Develop Workshop Materials • Outline the major objectives and end competencies of each workshop. • Presentation style is key – make sure that facilitators present the material in an engaging and dynamic manner. • Create informative and interesting descriptions for the workshops – it is important that they appeal to your audience. • Archive workshop materials so that they can be referenced at a later date.
Methods of Delivery Consider the following methods to deliver your workshops: • Traditional, face-to-face • Online: synchronous or asynchronous • Learning Dialogues – guided conversations • Book clubs • Instructional Videos / Streaming or check-out • Brown-bag lunches • Self-paced online tutorials • Multi-session Workshop • One-on-one consultations • Peer Mentoring • Graduate Courses • In-Service Days • Department meetings / divisional planning meetings • Staff / Faculty Orientation Length Considerations The length of training may impact the method of delivery.
Facilitators • Use-in house talent and expertise when possible • Look to partner-schools for subject matter experts and external speakers • Create a repository of subject matter experts and their expertise that you can call on for assistance in facilitating workshops (speakers bureau). • Meet with facilitators at least once a semester to learn how sessions are received and whether they have any input or recommendations for future improvements.
Moraine Valley Learning Academy • Mission: In the spirit of teaching and learning, the Moraine Valley Learning Academy (MVLA) strives for an exchange of ideas that reflects applied knowledge, methods and technology within an interactive and collegial setting. Collaborative Partnership: MVLA Committee- comprised of Faculty and Administrators • Multi-session course about current and important aspects of teaching • 9 contact hours (typically 1.5 hours per week for 6 weeks) • Practical outcomes • Taught by MVCC faculty and other experts • Innovative teaching is modeled
Learning College Day • An in-service day in a conference-style format where all staff are encouraged to submit a proposal to present with an aim to promote learning throughout the college. • Faculty, administrators, and staff are able to attend three sessions in the morning and break out into their divisional groups in the afternoon to attend training specific to their job function. • Online registration has made signing up more convenient for participants • Feedback results from learning college day surveys are used to improve the next year’s program.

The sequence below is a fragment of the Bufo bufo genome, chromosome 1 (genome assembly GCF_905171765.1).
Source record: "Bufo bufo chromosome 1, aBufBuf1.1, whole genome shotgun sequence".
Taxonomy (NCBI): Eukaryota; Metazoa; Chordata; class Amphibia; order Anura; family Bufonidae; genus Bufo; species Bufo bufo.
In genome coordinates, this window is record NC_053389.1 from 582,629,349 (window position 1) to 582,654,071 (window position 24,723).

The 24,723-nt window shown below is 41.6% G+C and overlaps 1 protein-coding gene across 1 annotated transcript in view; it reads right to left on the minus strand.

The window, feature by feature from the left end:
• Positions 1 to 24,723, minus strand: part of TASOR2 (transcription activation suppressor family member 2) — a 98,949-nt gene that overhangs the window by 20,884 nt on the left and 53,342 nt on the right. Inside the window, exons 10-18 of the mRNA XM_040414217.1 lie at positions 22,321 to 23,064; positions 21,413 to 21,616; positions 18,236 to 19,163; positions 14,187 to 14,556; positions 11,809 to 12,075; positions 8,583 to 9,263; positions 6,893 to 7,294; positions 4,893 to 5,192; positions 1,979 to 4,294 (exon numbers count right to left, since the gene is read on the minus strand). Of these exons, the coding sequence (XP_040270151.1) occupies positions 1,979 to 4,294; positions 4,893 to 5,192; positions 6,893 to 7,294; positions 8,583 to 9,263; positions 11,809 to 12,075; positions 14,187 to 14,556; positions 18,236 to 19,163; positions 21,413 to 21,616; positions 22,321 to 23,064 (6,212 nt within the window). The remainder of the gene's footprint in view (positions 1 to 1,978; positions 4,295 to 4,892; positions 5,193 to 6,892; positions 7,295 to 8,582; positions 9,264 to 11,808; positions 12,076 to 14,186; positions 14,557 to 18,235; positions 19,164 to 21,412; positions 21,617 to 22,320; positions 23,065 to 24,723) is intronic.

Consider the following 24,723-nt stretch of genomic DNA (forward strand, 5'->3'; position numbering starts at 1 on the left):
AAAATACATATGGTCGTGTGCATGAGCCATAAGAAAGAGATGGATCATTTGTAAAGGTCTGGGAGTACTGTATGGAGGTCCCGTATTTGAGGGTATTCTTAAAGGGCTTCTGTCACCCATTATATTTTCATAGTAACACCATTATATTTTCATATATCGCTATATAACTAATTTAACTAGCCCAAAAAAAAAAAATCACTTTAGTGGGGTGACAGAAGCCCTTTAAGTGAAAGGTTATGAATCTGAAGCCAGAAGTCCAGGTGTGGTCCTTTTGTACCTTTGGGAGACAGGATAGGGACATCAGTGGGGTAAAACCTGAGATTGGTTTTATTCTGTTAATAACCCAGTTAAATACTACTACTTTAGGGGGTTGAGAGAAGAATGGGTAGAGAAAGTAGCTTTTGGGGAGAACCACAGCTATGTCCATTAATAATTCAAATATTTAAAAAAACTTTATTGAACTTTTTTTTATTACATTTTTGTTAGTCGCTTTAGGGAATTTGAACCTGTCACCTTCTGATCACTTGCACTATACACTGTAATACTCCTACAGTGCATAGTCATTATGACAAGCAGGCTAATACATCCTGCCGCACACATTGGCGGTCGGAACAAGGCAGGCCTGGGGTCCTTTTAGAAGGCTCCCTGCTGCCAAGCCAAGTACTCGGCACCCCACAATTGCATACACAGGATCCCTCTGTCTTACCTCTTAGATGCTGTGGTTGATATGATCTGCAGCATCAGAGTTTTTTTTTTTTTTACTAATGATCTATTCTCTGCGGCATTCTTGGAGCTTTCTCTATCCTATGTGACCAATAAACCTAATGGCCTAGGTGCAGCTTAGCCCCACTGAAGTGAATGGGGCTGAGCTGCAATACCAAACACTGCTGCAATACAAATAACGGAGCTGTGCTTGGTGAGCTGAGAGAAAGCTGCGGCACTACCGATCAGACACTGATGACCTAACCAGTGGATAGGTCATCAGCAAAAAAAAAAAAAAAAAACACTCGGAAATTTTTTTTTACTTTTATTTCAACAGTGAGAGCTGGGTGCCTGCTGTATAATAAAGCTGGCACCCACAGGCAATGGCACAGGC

Graduate Courses • Establishing a partnership with Performance Learning Systems and University of St. Francis we are able to offer graduate courses aimed at improving instruction. • Working with the university, we are able to tailor graduate courses and offer them at an affordable rate for faculty and staff.
If you build it, will they come? Step 4: Communication Plan / Marketing Your Program
Methods of Communication • Communication channels you can use: • Build a resource website • Professional development informational brochure • College news publications • Online workshop schedules • Weekly workshop bulletin (e-mail) • E-mail blasts for special training topics • Announcements at campus meetings • PowerPoint slides at in-services and larger meetings • E-mail newsletters (“Faculty Development Connection”)
Create a Communication / Marketing Plan • Identify program participants. • Develop a brand (theme) / tag line. • Use fun and engaging verbiage when writing materials to advertise your training. Point out the training benefits (i.e. major end competencies / objectives). • Use existing communication channels. • Word of mouth – use testimonials to advertise the benefit of your professional development program. • Call for best practices and communicate best practices. • Use your relationships on campus to communicate the importance of the training (i.e. college president, senior administrators, department chairs, deans, etc.)